"No other author has delved so deeply into the life and work of this complex, influential, and tragic figure of the fourth century and produced such a far-ranging but precise, solidly researched, and eminently readable account. . . . Chrysostom emerges as a sympathetic and tragic figure of great integrity, whose human failings contributed and perhaps led to his downfall. . . . Kelly has used a careful analysis of many of John's writings and sermons to present new insights and to confirm details of Chrysostom's life previously considered doubtful; his comments and summaries stimulate one to turn to the originals. Those who are interested in Chrysostom or in this historical period must read this book."―Catholic Historical Review
"A rewarding . . . read as well as a rich mine of historical information. . . . The book is peppered with new, revisionist insights about . . . Chrysostom's life."―Bryn Mawr Classical Review
"A monumental achievement, which examines with fairness and thoroughness both the primary sources and continuing scholarship on John and his often-stormy episcopacy in Constantinople."―Christian Century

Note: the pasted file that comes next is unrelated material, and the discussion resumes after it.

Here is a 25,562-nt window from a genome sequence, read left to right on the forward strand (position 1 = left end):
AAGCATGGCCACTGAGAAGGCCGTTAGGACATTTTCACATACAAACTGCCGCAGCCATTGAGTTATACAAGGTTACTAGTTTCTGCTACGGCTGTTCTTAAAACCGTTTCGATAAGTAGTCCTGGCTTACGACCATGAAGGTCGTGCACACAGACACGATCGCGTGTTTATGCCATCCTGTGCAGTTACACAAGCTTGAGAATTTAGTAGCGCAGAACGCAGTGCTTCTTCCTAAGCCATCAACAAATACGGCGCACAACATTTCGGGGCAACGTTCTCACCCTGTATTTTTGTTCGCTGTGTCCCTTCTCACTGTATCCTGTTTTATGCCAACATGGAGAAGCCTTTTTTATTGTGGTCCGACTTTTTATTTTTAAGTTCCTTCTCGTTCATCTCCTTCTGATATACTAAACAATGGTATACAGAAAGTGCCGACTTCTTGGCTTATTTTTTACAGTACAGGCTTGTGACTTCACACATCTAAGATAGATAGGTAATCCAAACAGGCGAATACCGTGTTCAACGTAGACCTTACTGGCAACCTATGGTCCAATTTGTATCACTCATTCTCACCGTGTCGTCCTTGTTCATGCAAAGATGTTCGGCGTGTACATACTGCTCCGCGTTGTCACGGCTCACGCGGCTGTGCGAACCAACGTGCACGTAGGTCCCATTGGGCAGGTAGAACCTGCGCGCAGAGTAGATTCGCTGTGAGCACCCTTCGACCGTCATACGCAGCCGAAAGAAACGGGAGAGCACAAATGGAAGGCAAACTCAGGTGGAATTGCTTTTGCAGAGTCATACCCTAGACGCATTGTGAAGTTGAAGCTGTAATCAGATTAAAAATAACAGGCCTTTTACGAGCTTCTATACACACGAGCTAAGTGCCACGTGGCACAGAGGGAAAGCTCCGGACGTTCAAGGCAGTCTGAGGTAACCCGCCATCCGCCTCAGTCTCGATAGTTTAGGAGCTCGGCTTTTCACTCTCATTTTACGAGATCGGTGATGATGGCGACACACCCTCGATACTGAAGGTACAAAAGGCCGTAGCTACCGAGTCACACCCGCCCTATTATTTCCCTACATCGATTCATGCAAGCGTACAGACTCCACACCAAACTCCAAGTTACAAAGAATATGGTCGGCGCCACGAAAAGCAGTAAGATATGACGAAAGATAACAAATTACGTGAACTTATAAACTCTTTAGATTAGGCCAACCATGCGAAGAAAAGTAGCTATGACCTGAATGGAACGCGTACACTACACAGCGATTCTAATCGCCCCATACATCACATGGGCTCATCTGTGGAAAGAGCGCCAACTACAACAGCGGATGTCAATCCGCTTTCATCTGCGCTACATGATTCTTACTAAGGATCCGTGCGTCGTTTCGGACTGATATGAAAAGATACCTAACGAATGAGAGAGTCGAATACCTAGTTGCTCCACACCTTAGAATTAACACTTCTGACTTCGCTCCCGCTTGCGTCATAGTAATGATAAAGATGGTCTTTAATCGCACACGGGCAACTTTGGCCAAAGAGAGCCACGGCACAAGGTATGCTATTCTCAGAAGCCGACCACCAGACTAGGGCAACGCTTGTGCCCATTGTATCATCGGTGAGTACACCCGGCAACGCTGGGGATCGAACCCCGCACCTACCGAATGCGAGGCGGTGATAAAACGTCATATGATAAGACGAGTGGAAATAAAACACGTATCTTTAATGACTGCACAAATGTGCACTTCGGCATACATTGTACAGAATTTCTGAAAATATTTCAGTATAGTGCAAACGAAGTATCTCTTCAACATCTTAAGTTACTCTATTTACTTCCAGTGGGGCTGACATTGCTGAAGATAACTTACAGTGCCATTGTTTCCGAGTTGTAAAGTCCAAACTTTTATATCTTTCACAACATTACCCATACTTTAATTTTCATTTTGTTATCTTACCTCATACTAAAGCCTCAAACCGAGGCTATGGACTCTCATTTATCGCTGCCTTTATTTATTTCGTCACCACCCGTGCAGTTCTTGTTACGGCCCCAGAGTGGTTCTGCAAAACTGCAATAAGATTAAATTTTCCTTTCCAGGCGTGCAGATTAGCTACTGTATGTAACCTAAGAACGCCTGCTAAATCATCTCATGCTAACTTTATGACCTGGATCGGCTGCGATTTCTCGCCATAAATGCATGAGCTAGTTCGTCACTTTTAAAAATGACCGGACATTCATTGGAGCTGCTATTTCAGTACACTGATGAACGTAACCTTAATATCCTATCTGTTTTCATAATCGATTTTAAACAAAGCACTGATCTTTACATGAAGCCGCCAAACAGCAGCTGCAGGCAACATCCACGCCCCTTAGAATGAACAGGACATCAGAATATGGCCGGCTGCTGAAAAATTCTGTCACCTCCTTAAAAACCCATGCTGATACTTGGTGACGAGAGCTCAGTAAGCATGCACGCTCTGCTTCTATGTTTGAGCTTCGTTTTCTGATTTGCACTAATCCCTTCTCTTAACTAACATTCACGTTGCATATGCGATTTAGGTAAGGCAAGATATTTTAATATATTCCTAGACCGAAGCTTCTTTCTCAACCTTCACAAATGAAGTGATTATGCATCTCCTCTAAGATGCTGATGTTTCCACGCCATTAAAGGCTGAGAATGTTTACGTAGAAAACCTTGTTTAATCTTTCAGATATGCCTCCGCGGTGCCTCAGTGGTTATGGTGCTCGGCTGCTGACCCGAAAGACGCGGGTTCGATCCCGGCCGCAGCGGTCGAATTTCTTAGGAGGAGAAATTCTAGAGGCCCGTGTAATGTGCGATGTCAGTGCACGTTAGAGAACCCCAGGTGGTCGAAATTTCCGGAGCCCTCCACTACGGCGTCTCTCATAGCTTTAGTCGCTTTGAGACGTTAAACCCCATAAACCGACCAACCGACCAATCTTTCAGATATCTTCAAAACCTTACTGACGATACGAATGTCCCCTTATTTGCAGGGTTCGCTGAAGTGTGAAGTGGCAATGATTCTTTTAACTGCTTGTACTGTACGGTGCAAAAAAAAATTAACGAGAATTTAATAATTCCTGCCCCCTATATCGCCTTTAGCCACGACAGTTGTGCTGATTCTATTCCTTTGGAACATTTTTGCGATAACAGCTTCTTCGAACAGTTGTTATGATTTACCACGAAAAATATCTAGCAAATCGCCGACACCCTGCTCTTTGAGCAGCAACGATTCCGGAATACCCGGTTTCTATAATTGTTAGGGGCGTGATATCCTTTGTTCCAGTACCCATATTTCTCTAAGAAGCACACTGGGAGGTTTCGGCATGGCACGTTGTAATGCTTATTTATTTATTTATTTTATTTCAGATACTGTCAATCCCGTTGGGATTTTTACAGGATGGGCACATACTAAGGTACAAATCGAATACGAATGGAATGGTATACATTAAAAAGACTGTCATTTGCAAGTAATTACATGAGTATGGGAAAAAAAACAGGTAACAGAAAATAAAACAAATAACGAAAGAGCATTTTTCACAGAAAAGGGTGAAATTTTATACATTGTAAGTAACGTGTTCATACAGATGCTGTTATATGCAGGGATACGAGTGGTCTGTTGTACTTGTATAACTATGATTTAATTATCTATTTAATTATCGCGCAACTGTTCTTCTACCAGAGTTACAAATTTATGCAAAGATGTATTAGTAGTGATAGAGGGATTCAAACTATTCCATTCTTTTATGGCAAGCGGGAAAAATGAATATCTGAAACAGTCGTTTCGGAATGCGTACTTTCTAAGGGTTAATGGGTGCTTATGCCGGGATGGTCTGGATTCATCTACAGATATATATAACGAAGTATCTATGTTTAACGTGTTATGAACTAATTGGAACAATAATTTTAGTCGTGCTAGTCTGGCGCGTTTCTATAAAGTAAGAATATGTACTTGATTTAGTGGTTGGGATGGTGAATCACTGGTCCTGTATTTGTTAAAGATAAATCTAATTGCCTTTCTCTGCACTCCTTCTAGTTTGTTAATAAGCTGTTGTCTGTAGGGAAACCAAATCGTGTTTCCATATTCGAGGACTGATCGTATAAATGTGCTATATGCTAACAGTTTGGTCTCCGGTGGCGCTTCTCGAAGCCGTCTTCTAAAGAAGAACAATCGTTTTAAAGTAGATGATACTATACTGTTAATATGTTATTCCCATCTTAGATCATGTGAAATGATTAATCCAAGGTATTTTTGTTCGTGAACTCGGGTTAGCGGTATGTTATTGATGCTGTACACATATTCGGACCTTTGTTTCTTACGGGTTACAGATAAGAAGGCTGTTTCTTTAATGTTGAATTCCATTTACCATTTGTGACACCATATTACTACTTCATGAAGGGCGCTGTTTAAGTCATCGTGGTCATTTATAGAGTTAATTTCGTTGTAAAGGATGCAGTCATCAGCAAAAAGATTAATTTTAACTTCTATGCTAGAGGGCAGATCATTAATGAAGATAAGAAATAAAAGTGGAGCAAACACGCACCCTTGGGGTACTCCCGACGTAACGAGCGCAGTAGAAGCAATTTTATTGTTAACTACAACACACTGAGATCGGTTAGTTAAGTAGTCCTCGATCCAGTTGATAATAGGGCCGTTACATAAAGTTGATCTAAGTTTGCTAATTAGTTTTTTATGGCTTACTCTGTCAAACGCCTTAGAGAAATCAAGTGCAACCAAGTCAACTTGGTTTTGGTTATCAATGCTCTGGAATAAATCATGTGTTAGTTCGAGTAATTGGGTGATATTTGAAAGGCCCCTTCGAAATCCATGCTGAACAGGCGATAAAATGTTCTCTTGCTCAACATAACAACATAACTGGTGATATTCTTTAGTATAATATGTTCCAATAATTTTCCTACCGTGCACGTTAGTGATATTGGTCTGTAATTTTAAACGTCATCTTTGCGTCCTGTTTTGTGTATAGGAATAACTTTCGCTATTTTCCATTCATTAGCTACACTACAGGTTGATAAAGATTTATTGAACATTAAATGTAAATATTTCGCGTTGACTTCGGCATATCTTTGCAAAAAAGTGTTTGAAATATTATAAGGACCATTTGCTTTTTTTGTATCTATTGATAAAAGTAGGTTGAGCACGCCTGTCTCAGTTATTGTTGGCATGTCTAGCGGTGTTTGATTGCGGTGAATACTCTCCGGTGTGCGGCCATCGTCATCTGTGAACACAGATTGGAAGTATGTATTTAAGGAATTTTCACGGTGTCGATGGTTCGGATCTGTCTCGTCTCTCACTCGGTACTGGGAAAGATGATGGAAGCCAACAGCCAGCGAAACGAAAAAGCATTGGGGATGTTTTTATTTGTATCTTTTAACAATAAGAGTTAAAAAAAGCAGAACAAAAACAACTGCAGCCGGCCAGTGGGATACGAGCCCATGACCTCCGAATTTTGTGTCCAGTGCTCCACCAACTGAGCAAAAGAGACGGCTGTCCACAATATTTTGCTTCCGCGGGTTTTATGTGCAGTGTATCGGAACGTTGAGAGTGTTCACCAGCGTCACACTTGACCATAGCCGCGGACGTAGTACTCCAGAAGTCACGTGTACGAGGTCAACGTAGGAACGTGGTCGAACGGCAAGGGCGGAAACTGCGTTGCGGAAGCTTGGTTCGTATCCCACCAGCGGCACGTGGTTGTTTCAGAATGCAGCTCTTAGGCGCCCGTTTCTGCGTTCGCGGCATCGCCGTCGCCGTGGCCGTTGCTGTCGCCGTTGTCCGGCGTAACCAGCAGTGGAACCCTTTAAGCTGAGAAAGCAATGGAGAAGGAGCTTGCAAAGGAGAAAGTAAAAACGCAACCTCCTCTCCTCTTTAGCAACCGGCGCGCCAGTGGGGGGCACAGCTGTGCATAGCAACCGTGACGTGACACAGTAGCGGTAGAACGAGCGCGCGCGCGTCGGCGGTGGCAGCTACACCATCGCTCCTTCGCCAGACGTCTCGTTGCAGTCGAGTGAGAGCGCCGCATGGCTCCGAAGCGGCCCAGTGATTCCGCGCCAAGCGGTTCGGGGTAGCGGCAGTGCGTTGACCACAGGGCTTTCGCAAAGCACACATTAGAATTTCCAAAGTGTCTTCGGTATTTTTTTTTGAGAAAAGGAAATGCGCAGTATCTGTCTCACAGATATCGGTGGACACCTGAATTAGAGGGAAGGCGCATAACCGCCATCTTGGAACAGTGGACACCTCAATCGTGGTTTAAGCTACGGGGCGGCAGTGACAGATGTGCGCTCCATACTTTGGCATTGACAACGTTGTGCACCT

"In Golden Mouth, Kelly displays an outstanding command of the primary sources, using Chrysostom's homilies to shed light on hitherto obscured events in his life. The author, refreshingly to this reader, does not fall victim to the extreme skepticism of many modern Church historians and is willing to accept that many of Chrysostom's statements actually mean what they say. Kelly gives concise summaries of all the major works and of many of the homilies; so sprightly, in fact, are his renderings from Chrysostom and others that one occasionally wishes to see the Greek originals. . . . This book is an outstanding achievement and a most welcome addition to patristic scholarship in English. Golden Mouth often reads like a good, suspenseful novel, and combines readability with open-handed scholarship."―Tim Vivian, Cistercian Studies Quarterly
From the Back Cover
John Chrysostom, or "Golden Mouth", was a famous ascetic and preacher of the fourth/fifth century, a controversial bishop of Constantinople, and a brilliant orator - hence the epithet. This is the first comprehensive study of him in the English language in over a century. In the early chapters John Kelly highlights Chrysostom's youthful experiments with asceticism at Antioch in Syria, his six years as a monk and then a recluse in the nearby mountains, and his influential role as Antioch's leading preacher. The central section of the book shows him as a fearlessly outspoken populist bishop of the capital. Kelly focuses on his authoritarian style, his interventions in political crises, and his clashes with the Empress Eudoxia, as well as his efforts to promote the primacy of the see of Constantinople in the east. The final chapters reconstruct the plots that led to Chrysostom's downfall, the drama of his trial, and his exile and death. Golden Mouth also provides fresh analyses of Chrysostom's principal treatises and public addresses, and discussions of his views on monasticism, sexuality and marriage, education, and suffering.